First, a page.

She also tried to instil principles of social justice by taking them to AIDS clinics, homeless shelters and other social welfare venues.  

Although she was tragically killed in 1997 when the boys were 15 and 12, they enjoyed relative anonymity while completing their secondary education. 

Post-secondary schooling, not only has the life path for each prince become different, but it is evident that they possess divergent personalities. 

Although they share a passion for the environment and social justice, which can be seen in their commitment to charity work through their foundations and royal patronages, it seems they don’t have a great deal else in common. 

William is the perfect heir to the throne, attending faithfully to royal duties from his late twenties with very little controversy.  

He married Catherine Middleton in 2011, who is recognised as a royal insider and an ideal fit as a future queen consort. 

Prince Harry developed a very different reputation to his brother in his late teens. Labelled a ‘wild child’ by the British tabloids, Harry showed his rebellious streak from an early age.  

At 16, he admitted to smoking cannabis and drinking underage. 

When he was 20, he was famously photographed wearing a German army uniform with a swastika armband at a party.

In 2012, he was photographed with a naked woman at a Las Vegas party. 

These antics could well be passed off as the activities of a young man enjoying the perks that come with being a celebrity and a royal, but he was also burdened with royal responsibilities that come with being next in line. 

However, Harry’s marriage to American actress Meghan Markle in 2018 showed he was made of different stuff.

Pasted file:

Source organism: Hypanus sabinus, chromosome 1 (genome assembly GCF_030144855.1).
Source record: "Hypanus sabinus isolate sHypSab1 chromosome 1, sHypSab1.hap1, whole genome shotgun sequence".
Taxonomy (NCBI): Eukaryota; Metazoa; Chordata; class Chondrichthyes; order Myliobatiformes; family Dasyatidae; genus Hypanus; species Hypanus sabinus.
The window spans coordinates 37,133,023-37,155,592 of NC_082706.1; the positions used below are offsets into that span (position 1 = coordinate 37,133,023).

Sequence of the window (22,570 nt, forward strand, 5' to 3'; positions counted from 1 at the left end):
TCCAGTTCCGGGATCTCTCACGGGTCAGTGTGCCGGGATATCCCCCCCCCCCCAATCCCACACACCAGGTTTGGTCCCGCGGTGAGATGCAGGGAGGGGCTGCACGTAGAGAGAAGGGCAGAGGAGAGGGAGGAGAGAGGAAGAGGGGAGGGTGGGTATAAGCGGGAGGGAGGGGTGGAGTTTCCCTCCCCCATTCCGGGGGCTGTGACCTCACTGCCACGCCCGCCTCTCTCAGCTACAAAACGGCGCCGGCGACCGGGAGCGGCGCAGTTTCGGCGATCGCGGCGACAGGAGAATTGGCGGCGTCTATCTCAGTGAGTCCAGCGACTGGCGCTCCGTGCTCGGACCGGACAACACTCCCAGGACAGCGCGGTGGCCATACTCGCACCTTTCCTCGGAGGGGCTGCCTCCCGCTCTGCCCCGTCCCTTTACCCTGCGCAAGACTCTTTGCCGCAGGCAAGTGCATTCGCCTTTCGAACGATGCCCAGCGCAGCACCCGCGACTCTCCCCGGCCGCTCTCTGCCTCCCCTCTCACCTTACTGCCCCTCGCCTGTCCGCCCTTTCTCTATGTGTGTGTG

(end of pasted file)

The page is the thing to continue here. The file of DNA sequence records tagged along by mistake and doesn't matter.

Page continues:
Markle is not only a royal outsider, she isn’t even British. She is also an independent woman of means with her own career. 

In 2020, Prince Harry withdrew from royal duties and moved to California with Meghan and their young child, much to the ire of the British establishment. A very different life beckons for this young man determined to forge his own life path. 


Harry typifies many second-borns who are also youngests, as they seek a very divergent path to their first-born siblings.

Part middle, part youngest, these children are willing to take more risks than their eldest siblings in terms of occupation and life choices.  

Like many middle children these seconds are more likely to be innovative, sociable and rebellious. 

But they are revolutionaries of a different kind. 

As Sulloway states, when middles rebel, ‘they do so largely out of frustration, or compassion for others, rather than from hatred or ideological fanaticism. Middle children make the most “romantic” revolutionaries.’ And like many youngest children, these seconds have a tendency towards extroversion, charm and risk-taking. Middle and youngest traits – a potent mix for any potential agent of change. 

What are same-gender seconds who are youngests really like? 

First-borns have parental attentiveness locked in and they ensure this by being staunch defenders of the family’s values and the status quo. 

A child born second who is the same gender as the first-born will take cues about attitudes, interests and behaviours from the eldest sibling.

Divergence is the key to gaining parental attention and investment, so these seconds are primed to take a different path than their eldest sibling. 

However, this takes time. While second-borns benefit from having a parent who has been broken in by an elder sibling, they still receive a great deal of attention and parental resources. 

Parents are not run off their feet as they would be if they had three or more children, but the pressure tends to be off slightly in terms of living up to parental hopes and dreams. 

Seconds who have never been dethroned generally benefit from having a sibling to lead the way as well as parents to teach and nurture them.

This is an edited extract from Why Firstborns Rule the World, by Michael Grose. You can purchase it from Booktopia.

Image: Supplied. 


Michael Grose is one of Australia's leading parenting and educational writers and speakers. He is the author of nine books for parents, including the best-selling Why First Borns Rule the World. 

Feature Image: Getty.